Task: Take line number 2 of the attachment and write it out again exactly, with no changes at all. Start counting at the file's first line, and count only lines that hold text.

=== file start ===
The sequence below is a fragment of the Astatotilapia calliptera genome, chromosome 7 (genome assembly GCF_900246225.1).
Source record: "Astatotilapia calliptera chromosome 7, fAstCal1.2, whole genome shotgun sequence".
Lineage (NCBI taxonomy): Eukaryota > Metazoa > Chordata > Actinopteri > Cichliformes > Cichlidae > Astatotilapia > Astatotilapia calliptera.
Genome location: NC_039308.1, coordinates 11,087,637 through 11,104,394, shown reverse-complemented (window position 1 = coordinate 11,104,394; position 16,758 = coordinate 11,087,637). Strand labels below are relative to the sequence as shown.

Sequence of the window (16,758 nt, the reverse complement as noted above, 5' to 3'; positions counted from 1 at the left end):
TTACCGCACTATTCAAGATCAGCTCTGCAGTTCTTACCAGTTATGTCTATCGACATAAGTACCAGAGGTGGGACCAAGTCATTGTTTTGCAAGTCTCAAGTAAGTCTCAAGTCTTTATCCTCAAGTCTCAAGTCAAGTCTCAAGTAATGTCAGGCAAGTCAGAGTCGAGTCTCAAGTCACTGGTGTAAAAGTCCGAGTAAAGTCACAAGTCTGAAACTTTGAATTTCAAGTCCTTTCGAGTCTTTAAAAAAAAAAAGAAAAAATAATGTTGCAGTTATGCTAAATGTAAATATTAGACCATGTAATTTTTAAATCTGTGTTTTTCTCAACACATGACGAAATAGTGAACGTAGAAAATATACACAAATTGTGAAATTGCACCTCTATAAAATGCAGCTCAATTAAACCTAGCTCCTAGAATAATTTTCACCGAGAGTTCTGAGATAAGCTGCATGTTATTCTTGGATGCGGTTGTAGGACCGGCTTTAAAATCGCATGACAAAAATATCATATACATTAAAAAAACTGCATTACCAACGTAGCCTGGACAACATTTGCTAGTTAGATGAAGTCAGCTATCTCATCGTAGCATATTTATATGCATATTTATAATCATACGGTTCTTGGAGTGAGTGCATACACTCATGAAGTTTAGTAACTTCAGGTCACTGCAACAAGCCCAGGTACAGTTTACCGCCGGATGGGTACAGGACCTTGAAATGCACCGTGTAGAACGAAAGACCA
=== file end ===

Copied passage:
Source record: "Astatotilapia calliptera chromosome 7, fAstCal1.2, whole genome shotgun sequence".